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  1. #21
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    It depends. If the horse stays that way, not my favorite. But I have had a number of horses who did not want to jump at first who soon learned to love it with a consistent ride and a lot of praise for effort. They turned into perfectly lovely, game horses. Some were just green, some started badly over fences by people who didn't have "forward" and "straight" installed first, which is asking for trouble.


    I have seen a couple who just never wanted to jump, and they belong in different jobs.


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  2. #22
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    I had the not so bold type. We won three events and were 4th at the area championships finishing on our dressage scores in the mid 20's....but he would suck back and break to a trot in front of the fences. This was at novice. It wasn't a fun ride at all so he's now the absolute perfect dressage schoolmaster for my mom. I went to Ireland and got a young horse who I swear came out of the womb loving to jump!! Needless to say, our dressage scores are not in the 20's though


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  3. #23
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    My feeling is this: You can always school a horse to the leg. Actually anyone who can hold a crop can school a horse to the leg.( I am reminded of the para Olympians who ride with NO legs and just whips to steer and ride at the upper levels.) Horses can be trained to go forward in many ways, there are many roads to Rome -- it's a matter of the amount of time a rider would like to put in schooling a horse to the job it is to do.
    Horses that are nappy are another thing entirely; I am thinking of a horse that is as you describe, just not naturally forward at first, or quite as brave as you would like. A deliberate horse is still just as good, you just have to find its "smart button" in the process of training, I think.
    While this may be more or less true (the schooling them to go forward and to do their job part), I think a better horseman is one who reads a horse well and realizes that the job that is intended for the horse is not a job the horse will be happy in. Just because you can make a horse obedient to your leg and broke that they will jump despite not liking to jump (whether jumping in general or just xc), does not mean you are being a good horseman.

    There is a difference between a spooky, green, unsure baby, a horse that is naturally cautious, and a horse that is not cut out for the job. Most decent riders/trainers will eventually be able to figure out what category a horse goes into, either by trial and error or just a natural ability to grasp what a horse is telling you. The two horses I described in my early post were naturally cautious, but they enjoyed the job and just needed a rider who was not nervous and who had the ability to support them if they needed a second. I have ridden the "I HATE THIS" type horse....it gives you a distinctly different feel (and I've ridden both the stop at everything types, and the run at everything to get this over with types).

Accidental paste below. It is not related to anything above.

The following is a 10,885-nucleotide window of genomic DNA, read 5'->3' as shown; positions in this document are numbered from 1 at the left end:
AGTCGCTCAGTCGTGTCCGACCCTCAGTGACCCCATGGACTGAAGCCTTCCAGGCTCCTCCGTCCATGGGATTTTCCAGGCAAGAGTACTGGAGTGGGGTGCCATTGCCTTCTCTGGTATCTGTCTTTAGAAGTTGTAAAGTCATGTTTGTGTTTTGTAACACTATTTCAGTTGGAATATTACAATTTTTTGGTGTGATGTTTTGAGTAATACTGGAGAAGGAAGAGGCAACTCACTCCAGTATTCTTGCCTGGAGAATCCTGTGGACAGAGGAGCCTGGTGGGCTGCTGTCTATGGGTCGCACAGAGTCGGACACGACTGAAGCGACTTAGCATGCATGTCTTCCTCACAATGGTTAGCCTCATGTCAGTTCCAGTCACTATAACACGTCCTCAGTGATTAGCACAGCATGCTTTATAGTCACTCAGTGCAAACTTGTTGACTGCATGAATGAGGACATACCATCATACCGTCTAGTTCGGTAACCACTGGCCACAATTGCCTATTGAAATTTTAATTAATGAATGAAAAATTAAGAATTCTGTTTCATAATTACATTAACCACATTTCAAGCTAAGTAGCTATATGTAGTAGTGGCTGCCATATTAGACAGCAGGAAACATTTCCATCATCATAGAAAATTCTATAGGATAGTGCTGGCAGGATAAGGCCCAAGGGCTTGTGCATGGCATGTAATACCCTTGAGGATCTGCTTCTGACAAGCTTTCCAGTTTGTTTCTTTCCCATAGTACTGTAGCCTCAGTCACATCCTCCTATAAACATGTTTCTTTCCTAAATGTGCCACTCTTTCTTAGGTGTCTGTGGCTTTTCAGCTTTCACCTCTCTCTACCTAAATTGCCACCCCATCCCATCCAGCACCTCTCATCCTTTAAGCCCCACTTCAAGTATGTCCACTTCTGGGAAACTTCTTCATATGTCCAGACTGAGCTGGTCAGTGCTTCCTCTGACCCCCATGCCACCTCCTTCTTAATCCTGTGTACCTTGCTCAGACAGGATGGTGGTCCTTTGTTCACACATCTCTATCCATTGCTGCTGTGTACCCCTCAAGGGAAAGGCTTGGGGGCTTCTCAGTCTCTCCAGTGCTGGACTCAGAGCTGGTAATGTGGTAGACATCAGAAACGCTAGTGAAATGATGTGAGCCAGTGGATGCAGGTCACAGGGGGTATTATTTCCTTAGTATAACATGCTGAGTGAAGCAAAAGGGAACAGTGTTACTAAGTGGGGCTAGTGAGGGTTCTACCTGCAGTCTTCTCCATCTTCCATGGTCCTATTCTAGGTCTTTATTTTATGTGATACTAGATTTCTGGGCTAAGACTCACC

4. #24
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    I largely agree with all of you. I think there's a big difference between a horse that is green and unsure vs. a horse that will just never figure it out.

    That being said, while it's fun to hop on the very-bold types that will drag you to the fence, I think my preference lies somewhere in the middle. I don't want a push-button horse who will allow me to just sit there and get carried around, but I also don't want to be kicking and screaming (well, not really...) to every fence.

    Happy mediums are a beautiful thing!



  5. #25
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    Agreed with above; I had a gelding that was exceedingly catty over fences but was very cautious. Had he no enthusiasm for the sport he would have been given a different job. He was not a ride for the timid. He was the type who you had to convince to go over the fence, but was ALWAYS looking for the next fence.

    The discerning horsewoman is intuitive enough to realize when a job is suitable and when it is not-- I have seen MANY horses who hated their jobs campaigning a high level simply because they don't have a "no" option -- which says a lot about their character.

    I like a medium too - while I don't want to be coercing my partner to campaign with me, I also don't want to ride a holy terror -- I'm happy with the cautious, catty ones! Ime they seem to have the best xc rides because they always seem to be waiting for your feedback before going - I like the mildly insecure ones that look to you for advice!
    AETERNUM VALE, INVICTUS - 7/10/2012



  6. #26
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    Totally depends. I'm a fan of naturally forward. I prefer fwd thinking horses although in my experience, that has a lot to do with how they are handled and ridden. But the brave to the fences is different. Some of the best jumpers and event horses that I've known and ridden were not initially brave. When I have a green horse, like I do now, who is SUPER brave from the beginning, I worry whether they will be careful enough. If they are a bit more unsure...I can typcally work with that and get them confident and brave....but it is much harder to teach a horse to be careful.

    I do not like to be dragged to the fences (leaving strides out etc)...but I do like a bold horse that is careful. I just think that those horses are created through good training....so if they are green, I will work with them but if it becomes clear that they really do not want to play the game, then I would find them a different job.


    But what is really nice to ride is a horse who is generous and honest. One who doesn't hold a grudge if you make a mistake. I don't need one that will keep going no matter if I make a ton of mistakes....but I do like them brave enough that once you are through the green horse stuff, and have them confident, they will save your a$$ when you screw up once in a while (rather than take advantage of you).